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Barnegat Lighthouse Dawn
Photograph - Digital Photograph
There is something haunting and romantic and comforting about the beam of a lighthouse. So I left my motel before dawn to take some nighttime pictures of Barnegat Lighthouse. I got to the breakwater jetty (which is just out of view on the right side of the photo) and noticed that it was wet. I watched and watched and watched but no waves were breaking and washing over the jetty. Cautiously edging out onto the jetty I kept watching and listening, but no high waves breaking. I got to the perfect spot, set up my tripod and got ready for some pictures when I hear a much louder sea sound behind me. I have just enough time to hoist my camera and tripod up into the air to keep them dry while the rest of me got soaked. Which is how I ended up taking this photo from the sandy area behind the breakwater!
The development of the original lighthouse began in June 1834 with the appropriation of $6,000 from Congress. The 40-foot-tall (12 m) lighthouse was commissioned the next year, though mariners at the time considered the building's non-flashing, fifth-class light to be inadequate. Because of the strong currents in the inlet, the lighthouse was built 900 feet (270 m) away from the water; but within ten years only 450 feet (140 m) separated the tower from the water. In 1855, Lt. George G. Meade was assigned to design a new lighthouse. He was chosen largely because of his recent design of Absecon Light. Meade completed the construction plans in 1855 and work began in late 1856. Because of continuing erosion during its construction, the new lighthouse was located about 100 feet (30 m) south of the original structure, the site of which is now submerged. During construction, in June 1857, the light in the original structure was relocated to a temporary wooden tower located nearby. This was prompted by the encroaching seas which threatened the original lighthouse and ultimately caused the tower to collapse into the water later that year. Because of the rough waters of the area, several jetties have been built throughout the history of both lighthouses. Barnegat Light was commissioned on January 1, 1859. The tower light was 172 feet (52 m) above sea level and the lighthouse itself was 163 feet (50 m) tall, four times taller than the original. The new light was a first-order flashing Fresnel lens, which stood about 12 feet (3.7 m) tall. The total cost of the project was about $40,000, with the lens alone costing $15,000. The current lighthouse is really two towers in one: the exterior conical tower covers a cylindrical tower on the inside. The structure was added to the National Register of Historic Places as Barnegat Lighthousein 1971. In 1988, the tower was closed for construction of the new south jetty, then reopened to visitors in 1991 with a new walkway on top of the jetty. The top of the lighthouse is accessible via its 217 steps and continues to attract in excess of half a million visitors year round.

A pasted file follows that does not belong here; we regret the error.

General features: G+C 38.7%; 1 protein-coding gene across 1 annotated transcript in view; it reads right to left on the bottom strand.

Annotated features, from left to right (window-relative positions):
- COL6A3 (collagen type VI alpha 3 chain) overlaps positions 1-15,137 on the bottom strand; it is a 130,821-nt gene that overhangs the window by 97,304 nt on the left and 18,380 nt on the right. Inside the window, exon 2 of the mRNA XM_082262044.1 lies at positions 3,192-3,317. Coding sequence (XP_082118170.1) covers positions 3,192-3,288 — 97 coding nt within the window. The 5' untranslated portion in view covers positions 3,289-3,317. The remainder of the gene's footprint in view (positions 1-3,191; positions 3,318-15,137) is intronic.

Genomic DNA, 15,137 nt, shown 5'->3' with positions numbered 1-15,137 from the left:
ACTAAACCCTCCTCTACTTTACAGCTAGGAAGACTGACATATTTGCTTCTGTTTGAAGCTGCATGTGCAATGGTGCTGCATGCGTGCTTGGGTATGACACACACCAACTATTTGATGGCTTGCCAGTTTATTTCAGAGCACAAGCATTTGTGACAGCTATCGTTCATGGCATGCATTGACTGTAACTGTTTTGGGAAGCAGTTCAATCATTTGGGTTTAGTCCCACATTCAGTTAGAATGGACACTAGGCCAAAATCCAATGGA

In 2008, the Friends of Barnegat Lighthouse State Park, a local non profit organization, raised funds to reactivate the lighthouse. A sum of $35,000 was raised, with $15,000 contributed by the Barnegat Light Borough Fraternal Order of Police Local Lodge No. 5. This supported the acquisition of a new $15,000 VRB-25 light system, as well as the replacement of aging windows. Funding was raised entirely at the local level. In October 2008, the VRB-25 system was installed. While physically smaller than the original light, the system has become a standard for US Lighthouses, with more than 100 installed. On January 1, 2009, at 5:00 pm, the 150th anniversary of its opening, Barnegat Lighthouse activated its beacon for the first time since before World War II . The light now operates daily from dusk until dawn.
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October 21st, 2013
Viewed 1,865 Times - Last Visitor from Durham, NC on 12/18/2014 at 10:17 PM
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